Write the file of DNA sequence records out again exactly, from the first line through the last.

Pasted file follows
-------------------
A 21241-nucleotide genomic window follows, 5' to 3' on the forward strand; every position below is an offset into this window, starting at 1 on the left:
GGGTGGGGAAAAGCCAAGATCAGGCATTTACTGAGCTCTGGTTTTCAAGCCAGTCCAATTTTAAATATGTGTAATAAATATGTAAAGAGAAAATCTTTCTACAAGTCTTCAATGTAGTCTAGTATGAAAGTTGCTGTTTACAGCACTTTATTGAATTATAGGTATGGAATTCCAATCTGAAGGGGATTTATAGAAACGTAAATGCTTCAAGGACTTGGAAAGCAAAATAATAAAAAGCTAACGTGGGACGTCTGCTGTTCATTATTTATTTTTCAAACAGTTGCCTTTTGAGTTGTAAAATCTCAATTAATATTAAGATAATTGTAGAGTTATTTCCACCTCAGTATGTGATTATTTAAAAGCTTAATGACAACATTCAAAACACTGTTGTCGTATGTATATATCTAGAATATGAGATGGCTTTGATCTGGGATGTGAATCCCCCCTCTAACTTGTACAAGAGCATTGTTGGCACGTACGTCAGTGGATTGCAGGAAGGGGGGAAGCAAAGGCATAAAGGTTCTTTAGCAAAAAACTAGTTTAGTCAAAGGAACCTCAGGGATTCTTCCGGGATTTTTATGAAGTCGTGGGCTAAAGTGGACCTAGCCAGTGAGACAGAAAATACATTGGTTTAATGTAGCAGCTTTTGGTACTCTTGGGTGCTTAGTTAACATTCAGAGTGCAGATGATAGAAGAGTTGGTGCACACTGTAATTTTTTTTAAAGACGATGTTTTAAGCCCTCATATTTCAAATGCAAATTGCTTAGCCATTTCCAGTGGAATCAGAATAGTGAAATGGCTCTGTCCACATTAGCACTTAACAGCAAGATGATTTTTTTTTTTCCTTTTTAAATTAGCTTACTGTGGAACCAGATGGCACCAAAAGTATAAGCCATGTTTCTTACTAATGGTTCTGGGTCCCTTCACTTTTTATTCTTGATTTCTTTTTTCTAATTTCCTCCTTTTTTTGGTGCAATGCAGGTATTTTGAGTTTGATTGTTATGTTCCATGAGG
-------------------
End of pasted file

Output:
A 21241-nucleotide genomic window follows, 5' to 3' on the forward strand; every position below is an offset into this window, starting at 1 on the left:
GGGTGGGGAAAAGCCAAGATCAGGCATTTACTGAGCTCTGGTTTTCAAGCCAGTCCAATTTTAAATATGTGTAATAAATATGTAAAGAGAAAATCTTTCTACAAGTCTTCAATGTAGTCTAGTATGAAAGTTGCTGTTTACAGCACTTTATTGAATTATAGGTATGGAATTCCAATCTGAAGGGGATTTATAGAAACGTAAATGCTTCAAGGACTTGGAAAGCAAAATAATAAAAAGCTAACGTGGGACGTCTGCTGTTCATTATTTATTTTTCAAACAGTTGCCTTTTGAGTTGTAAAATCTCAATTAATATTAAGATAATTGTAGAGTTATTTCCACCTCAGTATGTGATTATTTAAAAGCTTAATGACAACATTCAAAACACTGTTGTCGTATGTATATATCTAGAATATGAGATGGCTTTGATCTGGGATGTGAATCCCCCCTCTAACTTGTACAAGAGCATTGTTGGCACGTACGTCAGTGGATTGCAGGAAGGGGGGAAGCAAAGGCATAAAGGTTCTTTAGCAAAAAACTAGTTTAGTCAAAGGAACCTCAGGGATTCTTCCGGGATTTTTATGAAGTCGTGGGCTAAAGTGGACCTAGCCAGTGAGACAGAAAATACATTGGTTTAATGTAGCAGCTTTTGGTACTCTTGGGTGCTTAGTTAACATTCAGAGTGCAGATGATAGAAGAGTTGGTGCACACTGTAATTTTTTTTAAAGACGATGTTTTAAGCCCTCATATTTCAAATGCAAATTGCTTAGCCATTTCCAGTGGAATCAGAATAGTGAAATGGCTCTGTCCACATTAGCACTTAACAGCAAGATGATTTTTTTTTTTCCTTTTTAAATTAGCTTACTGTGGAACCAGATGGCACCAAAAGTATAAGCCATGTTTCTTACTAATGGTTCTGGGTCCCTTCACTTTTTATTCTTGATTTCTTTTTTCTAATTTCCTCCTTTTTTTGGTGCAATGCAGGTATTTTGAGTTTGATTGTTATGTTCCATGAGG